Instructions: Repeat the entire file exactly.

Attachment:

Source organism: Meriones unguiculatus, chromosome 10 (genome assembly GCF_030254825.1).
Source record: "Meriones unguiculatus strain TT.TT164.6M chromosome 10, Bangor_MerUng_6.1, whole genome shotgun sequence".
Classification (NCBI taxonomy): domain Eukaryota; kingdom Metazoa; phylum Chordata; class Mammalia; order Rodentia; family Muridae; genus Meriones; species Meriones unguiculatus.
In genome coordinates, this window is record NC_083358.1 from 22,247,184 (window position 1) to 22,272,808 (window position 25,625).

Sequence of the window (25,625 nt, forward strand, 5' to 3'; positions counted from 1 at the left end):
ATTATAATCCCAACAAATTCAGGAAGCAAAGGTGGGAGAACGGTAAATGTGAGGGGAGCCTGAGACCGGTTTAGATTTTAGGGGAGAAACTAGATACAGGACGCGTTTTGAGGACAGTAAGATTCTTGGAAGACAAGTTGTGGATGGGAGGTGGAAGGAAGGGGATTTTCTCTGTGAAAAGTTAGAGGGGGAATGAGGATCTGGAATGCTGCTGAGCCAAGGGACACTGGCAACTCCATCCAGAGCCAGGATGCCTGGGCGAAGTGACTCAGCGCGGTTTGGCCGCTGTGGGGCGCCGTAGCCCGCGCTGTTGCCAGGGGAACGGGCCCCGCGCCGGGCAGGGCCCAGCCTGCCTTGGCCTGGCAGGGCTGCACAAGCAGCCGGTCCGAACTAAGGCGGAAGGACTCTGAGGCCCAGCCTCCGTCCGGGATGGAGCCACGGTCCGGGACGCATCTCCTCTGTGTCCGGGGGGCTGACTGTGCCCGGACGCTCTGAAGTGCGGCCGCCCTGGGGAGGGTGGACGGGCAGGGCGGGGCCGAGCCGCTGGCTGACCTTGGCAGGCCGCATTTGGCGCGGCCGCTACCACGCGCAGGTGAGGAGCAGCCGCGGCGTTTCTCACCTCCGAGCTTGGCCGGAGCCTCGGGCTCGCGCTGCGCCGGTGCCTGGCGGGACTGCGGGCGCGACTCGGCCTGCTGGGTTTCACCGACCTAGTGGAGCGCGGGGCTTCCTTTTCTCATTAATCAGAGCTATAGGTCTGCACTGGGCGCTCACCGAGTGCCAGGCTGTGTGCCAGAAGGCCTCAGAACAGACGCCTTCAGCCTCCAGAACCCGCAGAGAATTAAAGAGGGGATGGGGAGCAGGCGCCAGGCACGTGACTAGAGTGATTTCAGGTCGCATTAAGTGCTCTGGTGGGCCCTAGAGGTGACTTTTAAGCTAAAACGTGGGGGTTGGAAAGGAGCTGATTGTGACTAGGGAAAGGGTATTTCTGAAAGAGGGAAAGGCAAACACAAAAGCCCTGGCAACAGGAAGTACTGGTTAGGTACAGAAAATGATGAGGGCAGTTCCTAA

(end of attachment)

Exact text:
Source organism: Meriones unguiculatus, chromosome 10 (genome assembly GCF_030254825.1).
Source record: "Meriones unguiculatus strain TT.TT164.6M chromosome 10, Bangor_MerUng_6.1, whole genome shotgun sequence".
Classification (NCBI taxonomy): domain Eukaryota; kingdom Metazoa; phylum Chordata; class Mammalia; order Rodentia; family Muridae; genus Meriones; species Meriones unguiculatus.
In genome coordinates, this window is record NC_083358.1 from 22,247,184 (window position 1) to 22,272,808 (window position 25,625).

Sequence of the window (25,625 nt, forward strand, 5' to 3'; positions counted from 1 at the left end):
ATTATAATCCCAACAAATTCAGGAAGCAAAGGTGGGAGAACGGTAAATGTGAGGGGAGCCTGAGACCGGTTTAGATTTTAGGGGAGAAACTAGATACAGGACGCGTTTTGAGGACAGTAAGATTCTTGGAAGACAAGTTGTGGATGGGAGGTGGAAGGAAGGGGATTTTCTCTGTGAAAAGTTAGAGGGGGAATGAGGATCTGGAATGCTGCTGAGCCAAGGGACACTGGCAACTCCATCCAGAGCCAGGATGCCTGGGCGAAGTGACTCAGCGCGGTTTGGCCGCTGTGGGGCGCCGTAGCCCGCGCTGTTGCCAGGGGAACGGGCCCCGCGCCGGGCAGGGCCCAGCCTGCCTTGGCCTGGCAGGGCTGCACAAGCAGCCGGTCCGAACTAAGGCGGAAGGACTCTGAGGCCCAGCCTCCGTCCGGGATGGAGCCACGGTCCGGGACGCATCTCCTCTGTGTCCGGGGGGCTGACTGTGCCCGGACGCTCTGAAGTGCGGCCGCCCTGGGGAGGGTGGACGGGCAGGGCGGGGCCGAGCCGCTGGCTGACCTTGGCAGGCCGCATTTGGCGCGGCCGCTACCACGCGCAGGTGAGGAGCAGCCGCGGCGTTTCTCACCTCCGAGCTTGGCCGGAGCCTCGGGCTCGCGCTGCGCCGGTGCCTGGCGGGACTGCGGGCGCGACTCGGCCTGCTGGGTTTCACCGACCTAGTGGAGCGCGGGGCTTCCTTTTCTCATTAATCAGAGCTATAGGTCTGCACTGGGCGCTCACCGAGTGCCAGGCTGTGTGCCAGAAGGCCTCAGAACAGACGCCTTCAGCCTCCAGAACCCGCAGAGAATTAAAGAGGGGATGGGGAGCAGGCGCCAGGCACGTGACTAGAGTGATTTCAGGTCGCATTAAGTGCTCTGGTGGGCCCTAGAGGTGACTTTTAAGCTAAAACGTGGGGGTTGGAAAGGAGCTGATTGTGACTAGGGAAAGGGTATTTCTGAAAGAGGGAAAGGCAAACACAAAAGCCCTGGCAACAGGAAGTACTGGTTAGGTACAGAAAATGATGAGGGCAGTTCCTAA